Facing the Road Ahead with RA
We often notice valuable discussions taking place within our community forums or Facebook page that we like to highlight as a part of our Headlines. Below is a discussion on facing the road ahead with RA that we thought our community members would find interesting. Please note that the opinions represented here are solely those of their authors.
Being diagnosed with a chronic illness, like RA, can be overwhelming. Because there is no “cure,” people with RA have to cope with having this condition for the rest of their lives. Unfortunately, this means potential changes in the lifestyle we are used to (like the level of physical activity we partake in), changes to our capabilities in the workplace, and even changes to the way we are able to care for our children.
One of our community members asked the question: How long does it take for the RA to reach final stage? I am really scared. I was diagnosed at age 26, have been on medication for 4 years now, seems as if it’s getting worse especially the pain. I have 2 young beautiful children. I’m afraid that I will not be able to be there for my children the way I always thought I would, like teaching them how to ride a bike or go on hiking trips or even playing sports with my children. I am afraid of missing out on their childhood because of my mobility.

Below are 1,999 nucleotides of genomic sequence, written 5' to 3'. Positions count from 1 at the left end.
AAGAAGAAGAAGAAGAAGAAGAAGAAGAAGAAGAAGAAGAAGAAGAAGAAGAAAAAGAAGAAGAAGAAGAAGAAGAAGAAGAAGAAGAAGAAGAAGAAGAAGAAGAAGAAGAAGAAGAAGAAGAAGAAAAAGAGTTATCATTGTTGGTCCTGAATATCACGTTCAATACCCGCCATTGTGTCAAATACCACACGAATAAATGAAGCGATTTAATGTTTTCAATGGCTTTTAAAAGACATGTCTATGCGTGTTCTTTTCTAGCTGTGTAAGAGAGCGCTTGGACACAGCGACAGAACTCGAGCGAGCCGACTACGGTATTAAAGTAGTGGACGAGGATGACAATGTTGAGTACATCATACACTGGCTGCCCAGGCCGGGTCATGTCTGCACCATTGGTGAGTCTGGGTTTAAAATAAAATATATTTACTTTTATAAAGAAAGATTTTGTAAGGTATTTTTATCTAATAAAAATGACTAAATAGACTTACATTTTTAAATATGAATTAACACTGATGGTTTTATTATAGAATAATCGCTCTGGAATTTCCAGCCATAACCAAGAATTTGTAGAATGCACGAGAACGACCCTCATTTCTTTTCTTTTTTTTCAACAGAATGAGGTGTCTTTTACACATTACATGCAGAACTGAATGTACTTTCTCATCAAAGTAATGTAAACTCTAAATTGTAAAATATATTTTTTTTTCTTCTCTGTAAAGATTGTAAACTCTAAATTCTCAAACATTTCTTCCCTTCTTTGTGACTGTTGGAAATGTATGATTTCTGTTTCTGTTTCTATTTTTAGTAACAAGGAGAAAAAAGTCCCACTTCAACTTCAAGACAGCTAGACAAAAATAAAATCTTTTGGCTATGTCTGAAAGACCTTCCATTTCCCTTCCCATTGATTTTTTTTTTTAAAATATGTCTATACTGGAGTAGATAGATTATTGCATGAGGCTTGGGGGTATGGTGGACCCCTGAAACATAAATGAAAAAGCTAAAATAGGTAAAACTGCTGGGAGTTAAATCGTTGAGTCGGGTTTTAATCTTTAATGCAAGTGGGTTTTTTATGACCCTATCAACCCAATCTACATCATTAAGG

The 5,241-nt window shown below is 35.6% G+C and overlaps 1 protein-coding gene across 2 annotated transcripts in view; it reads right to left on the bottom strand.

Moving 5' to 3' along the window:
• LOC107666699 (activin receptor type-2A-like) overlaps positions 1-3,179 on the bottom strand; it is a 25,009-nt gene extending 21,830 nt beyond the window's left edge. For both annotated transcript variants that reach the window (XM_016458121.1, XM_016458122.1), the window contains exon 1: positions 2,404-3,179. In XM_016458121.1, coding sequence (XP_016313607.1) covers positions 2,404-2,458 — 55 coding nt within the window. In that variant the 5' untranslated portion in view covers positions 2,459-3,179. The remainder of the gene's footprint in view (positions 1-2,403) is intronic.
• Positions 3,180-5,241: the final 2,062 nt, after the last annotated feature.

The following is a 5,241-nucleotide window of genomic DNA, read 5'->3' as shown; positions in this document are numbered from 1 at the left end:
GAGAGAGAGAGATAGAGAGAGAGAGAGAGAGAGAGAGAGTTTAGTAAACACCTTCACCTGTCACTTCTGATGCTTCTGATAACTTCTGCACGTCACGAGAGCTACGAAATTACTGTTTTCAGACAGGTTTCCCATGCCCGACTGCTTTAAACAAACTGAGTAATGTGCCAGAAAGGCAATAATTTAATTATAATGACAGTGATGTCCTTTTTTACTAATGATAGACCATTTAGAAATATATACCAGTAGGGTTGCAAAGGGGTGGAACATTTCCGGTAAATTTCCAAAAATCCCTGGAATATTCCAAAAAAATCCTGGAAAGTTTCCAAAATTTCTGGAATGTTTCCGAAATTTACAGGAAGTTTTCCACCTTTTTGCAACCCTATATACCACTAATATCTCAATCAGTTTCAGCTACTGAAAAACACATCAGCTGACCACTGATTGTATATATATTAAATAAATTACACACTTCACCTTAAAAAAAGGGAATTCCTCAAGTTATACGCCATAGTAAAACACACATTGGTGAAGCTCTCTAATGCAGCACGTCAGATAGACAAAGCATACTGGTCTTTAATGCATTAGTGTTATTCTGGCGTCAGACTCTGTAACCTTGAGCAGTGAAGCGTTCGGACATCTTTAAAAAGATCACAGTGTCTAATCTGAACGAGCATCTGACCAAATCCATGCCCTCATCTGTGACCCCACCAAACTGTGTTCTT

Response from Mariah Z. Leach:
I am so sorry to hear that you are struggling so much – especially since you’ve got two little ones to deal with! I was diagnosed at age 25 and I have a two year old and another on the way, so I completely understand the difficulties you are facing. It can be really scary to think about how to be the best parent you can when you are also dealing with a chronic condition.
However, it’s also really important to remember that RA is a chronic condition – which means there isn’t really a “final stage.” Instead, RA is something that you will (unfortunately) have to manage for the rest of your life, and there will be a lot of ups and downs. It sounds like you are having a downturn – where you are dealing with a lot more pain and the medication isn’t working as well as it perhaps once was. That means it is probably time to go talk to your rheumatologist about changing your treatment plan. Sometimes, for unknown reasons, medications that once worked simply stop working. The ever-changing nature of RA can be really frustrating, but luckily there are lots of good options for medications today so hopefully you and your rheumatologist can identify one that will get you more improvement in your symptoms than you have now.
In the meantime, remember that we are here to support you! In particular I understand the struggles of dealing with parenthood and RA at the same time – and I am always happy to chat about it or even just listen if you need to talk to someone who understands.
What adjustments have you had to make to your lifestyle since your RA diagnosis? How have you and your family adapted?
On a scale of 1(low) to 5(high), how difficult is it for you to talk about having RA?